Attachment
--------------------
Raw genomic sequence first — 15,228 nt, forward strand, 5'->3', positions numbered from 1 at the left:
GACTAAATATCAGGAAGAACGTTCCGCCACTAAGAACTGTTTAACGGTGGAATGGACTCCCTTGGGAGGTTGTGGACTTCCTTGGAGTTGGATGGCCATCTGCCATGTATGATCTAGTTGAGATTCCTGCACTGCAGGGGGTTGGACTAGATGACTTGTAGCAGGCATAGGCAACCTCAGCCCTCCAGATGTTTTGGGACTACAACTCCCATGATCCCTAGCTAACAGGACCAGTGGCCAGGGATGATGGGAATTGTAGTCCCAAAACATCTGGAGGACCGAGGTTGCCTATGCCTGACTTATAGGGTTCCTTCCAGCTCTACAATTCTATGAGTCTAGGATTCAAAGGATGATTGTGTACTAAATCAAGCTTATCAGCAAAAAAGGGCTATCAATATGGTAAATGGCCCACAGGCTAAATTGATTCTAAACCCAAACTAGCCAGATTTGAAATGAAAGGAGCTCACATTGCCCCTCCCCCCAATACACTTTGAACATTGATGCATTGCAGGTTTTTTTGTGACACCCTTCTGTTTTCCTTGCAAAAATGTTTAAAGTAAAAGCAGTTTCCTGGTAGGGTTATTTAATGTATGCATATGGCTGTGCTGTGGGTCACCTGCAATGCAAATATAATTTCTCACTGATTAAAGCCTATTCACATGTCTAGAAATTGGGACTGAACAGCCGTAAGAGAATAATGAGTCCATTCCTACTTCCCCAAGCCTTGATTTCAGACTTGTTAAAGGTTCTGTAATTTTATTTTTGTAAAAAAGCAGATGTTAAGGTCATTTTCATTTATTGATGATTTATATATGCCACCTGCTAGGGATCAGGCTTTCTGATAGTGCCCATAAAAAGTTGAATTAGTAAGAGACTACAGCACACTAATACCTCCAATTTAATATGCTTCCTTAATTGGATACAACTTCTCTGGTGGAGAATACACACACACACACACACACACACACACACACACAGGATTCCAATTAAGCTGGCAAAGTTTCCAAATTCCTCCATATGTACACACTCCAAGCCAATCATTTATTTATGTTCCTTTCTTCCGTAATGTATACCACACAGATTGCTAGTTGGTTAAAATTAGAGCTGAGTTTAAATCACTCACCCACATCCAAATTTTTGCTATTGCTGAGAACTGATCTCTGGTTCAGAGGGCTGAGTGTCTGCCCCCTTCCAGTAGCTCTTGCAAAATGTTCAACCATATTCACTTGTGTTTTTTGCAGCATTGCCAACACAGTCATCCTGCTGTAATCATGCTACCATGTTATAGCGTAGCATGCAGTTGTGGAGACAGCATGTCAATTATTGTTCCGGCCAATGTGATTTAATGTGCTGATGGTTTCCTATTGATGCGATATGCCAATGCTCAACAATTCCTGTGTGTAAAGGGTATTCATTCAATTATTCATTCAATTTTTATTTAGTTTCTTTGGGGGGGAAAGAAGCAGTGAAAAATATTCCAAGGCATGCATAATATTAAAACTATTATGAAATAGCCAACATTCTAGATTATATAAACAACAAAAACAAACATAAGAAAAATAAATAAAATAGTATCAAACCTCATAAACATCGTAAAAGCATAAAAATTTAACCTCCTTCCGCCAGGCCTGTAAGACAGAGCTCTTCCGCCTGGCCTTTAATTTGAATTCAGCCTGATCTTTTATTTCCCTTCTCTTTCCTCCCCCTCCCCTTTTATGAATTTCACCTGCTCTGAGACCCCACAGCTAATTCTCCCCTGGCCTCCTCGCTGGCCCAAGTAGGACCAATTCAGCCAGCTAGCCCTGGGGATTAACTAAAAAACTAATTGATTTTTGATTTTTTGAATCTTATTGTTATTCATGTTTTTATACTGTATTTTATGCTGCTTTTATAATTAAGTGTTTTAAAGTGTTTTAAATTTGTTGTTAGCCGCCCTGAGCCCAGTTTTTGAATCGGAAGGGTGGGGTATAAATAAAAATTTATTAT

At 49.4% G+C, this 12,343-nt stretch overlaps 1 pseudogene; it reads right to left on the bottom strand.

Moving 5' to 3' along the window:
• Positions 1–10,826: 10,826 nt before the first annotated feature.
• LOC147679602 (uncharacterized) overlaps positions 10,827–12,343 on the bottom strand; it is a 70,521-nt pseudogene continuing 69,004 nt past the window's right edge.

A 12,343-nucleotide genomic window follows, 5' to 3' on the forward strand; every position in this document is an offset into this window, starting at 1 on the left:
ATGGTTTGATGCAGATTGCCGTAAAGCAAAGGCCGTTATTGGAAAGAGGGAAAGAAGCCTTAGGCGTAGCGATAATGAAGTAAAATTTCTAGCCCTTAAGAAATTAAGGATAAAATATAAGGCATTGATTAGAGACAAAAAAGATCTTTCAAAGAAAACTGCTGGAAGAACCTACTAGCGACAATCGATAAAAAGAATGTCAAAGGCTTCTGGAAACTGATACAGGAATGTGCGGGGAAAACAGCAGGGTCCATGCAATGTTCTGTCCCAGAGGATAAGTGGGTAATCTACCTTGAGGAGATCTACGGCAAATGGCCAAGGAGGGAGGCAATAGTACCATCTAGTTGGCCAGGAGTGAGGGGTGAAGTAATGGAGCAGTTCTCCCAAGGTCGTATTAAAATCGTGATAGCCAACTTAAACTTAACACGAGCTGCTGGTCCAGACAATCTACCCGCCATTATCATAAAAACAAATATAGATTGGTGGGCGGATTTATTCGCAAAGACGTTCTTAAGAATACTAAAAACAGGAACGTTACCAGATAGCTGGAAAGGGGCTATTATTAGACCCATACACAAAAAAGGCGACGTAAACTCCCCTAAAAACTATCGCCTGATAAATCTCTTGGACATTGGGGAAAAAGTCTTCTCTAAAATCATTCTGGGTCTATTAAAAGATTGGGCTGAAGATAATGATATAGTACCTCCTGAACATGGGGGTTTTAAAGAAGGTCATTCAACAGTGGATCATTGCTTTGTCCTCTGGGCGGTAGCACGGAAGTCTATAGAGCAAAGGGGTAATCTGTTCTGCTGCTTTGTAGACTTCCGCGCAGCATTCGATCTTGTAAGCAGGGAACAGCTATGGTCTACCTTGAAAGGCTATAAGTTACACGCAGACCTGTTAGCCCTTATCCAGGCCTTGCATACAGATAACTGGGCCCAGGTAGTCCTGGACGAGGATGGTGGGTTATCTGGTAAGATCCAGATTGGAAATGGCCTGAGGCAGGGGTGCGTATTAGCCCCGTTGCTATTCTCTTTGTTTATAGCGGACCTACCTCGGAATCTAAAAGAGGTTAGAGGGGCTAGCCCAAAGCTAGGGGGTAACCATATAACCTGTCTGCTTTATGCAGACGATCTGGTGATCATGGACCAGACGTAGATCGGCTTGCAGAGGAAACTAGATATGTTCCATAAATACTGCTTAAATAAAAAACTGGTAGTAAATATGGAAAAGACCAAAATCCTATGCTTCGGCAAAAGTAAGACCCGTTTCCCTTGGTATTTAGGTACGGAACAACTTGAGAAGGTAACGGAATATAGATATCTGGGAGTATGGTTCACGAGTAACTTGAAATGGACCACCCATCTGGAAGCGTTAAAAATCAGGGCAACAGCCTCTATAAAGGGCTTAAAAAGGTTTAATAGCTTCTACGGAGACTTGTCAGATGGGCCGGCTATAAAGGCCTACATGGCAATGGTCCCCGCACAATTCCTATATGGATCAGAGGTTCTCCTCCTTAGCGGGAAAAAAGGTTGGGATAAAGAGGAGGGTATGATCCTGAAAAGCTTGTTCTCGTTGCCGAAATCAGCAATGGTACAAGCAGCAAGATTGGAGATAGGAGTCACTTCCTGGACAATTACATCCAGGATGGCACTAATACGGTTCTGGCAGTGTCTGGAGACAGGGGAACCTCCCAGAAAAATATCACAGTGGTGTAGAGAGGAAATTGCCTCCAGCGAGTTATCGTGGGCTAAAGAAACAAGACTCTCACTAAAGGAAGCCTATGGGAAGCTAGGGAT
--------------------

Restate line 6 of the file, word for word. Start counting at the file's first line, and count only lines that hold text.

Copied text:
• LOC147679602 (uncharacterized) overlaps positions 10,827–12,343 on the bottom strand; it is a 70,521-nt pseudogene continuing 69,004 nt past the window's right edge.